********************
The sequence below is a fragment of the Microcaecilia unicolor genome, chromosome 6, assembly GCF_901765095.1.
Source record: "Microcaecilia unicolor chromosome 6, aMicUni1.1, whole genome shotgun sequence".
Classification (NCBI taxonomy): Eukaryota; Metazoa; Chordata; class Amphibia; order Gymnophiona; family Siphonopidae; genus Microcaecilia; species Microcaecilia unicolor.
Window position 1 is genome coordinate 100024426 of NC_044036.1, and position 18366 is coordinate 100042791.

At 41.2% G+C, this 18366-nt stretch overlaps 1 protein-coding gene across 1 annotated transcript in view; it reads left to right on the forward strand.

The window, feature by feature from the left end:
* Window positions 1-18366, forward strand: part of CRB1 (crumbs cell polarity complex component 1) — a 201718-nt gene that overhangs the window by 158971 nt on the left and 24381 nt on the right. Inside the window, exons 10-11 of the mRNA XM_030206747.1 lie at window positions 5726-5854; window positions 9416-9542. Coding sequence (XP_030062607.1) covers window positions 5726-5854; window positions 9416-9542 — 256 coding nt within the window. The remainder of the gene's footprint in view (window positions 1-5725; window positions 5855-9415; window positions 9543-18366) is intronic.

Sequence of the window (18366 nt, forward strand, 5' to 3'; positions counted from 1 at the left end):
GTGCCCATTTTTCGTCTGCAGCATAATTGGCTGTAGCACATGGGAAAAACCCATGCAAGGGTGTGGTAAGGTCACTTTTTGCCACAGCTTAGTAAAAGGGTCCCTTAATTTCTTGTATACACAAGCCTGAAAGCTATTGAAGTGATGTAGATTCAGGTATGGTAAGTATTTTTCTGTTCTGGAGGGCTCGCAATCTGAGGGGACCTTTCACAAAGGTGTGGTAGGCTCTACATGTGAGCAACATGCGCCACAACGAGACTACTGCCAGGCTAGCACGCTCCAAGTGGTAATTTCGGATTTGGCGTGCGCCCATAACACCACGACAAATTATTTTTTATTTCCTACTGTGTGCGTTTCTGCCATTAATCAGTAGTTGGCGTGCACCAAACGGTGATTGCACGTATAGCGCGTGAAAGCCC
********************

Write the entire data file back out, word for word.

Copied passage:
The sequence below is a fragment of the Microcaecilia unicolor genome, chromosome 6, assembly GCF_901765095.1.
Source record: "Microcaecilia unicolor chromosome 6, aMicUni1.1, whole genome shotgun sequence".
Classification (NCBI taxonomy): Eukaryota; Metazoa; Chordata; class Amphibia; order Gymnophiona; family Siphonopidae; genus Microcaecilia; species Microcaecilia unicolor.
Window position 1 is genome coordinate 100024426 of NC_044036.1, and position 18366 is coordinate 100042791.

At 41.2% G+C, this 18366-nt stretch overlaps 1 protein-coding gene across 1 annotated transcript in view; it reads left to right on the forward strand.

The window, feature by feature from the left end:
* Window positions 1-18366, forward strand: part of CRB1 (crumbs cell polarity complex component 1) — a 201718-nt gene that overhangs the window by 158971 nt on the left and 24381 nt on the right. Inside the window, exons 10-11 of the mRNA XM_030206747.1 lie at window positions 5726-5854; window positions 9416-9542. Coding sequence (XP_030062607.1) covers window positions 5726-5854; window positions 9416-9542 — 256 coding nt within the window. The remainder of the gene's footprint in view (window positions 1-5725; window positions 5855-9415; window positions 9543-18366) is intronic.

Sequence of the window (18366 nt, forward strand, 5' to 3'; positions counted from 1 at the left end):
GTGCCCATTTTTCGTCTGCAGCATAATTGGCTGTAGCACATGGGAAAAACCCATGCAAGGGTGTGGTAAGGTCACTTTTTGCCACAGCTTAGTAAAAGGGTCCCTTAATTTCTTGTATACACAAGCCTGAAAGCTATTGAAGTGATGTAGATTCAGGTATGGTAAGTATTTTTCTGTTCTGGAGGGCTCGCAATCTGAGGGGACCTTTCACAAAGGTGTGGTAGGCTCTACATGTGAGCAACATGCGCCACAACGAGACTACTGCCAGGCTAGCACGCTCCAAGTGGTAATTTCGGATTTGGCGTGCGCCCATAACACCACGACAAATTATTTTTTATTTCCTACTGTGTGCGTTTCTGCCATTAATCAGTAGTTGGCGTGCACCAAACGGTGATTGCACGTATAGCGCGTGAAAGCCC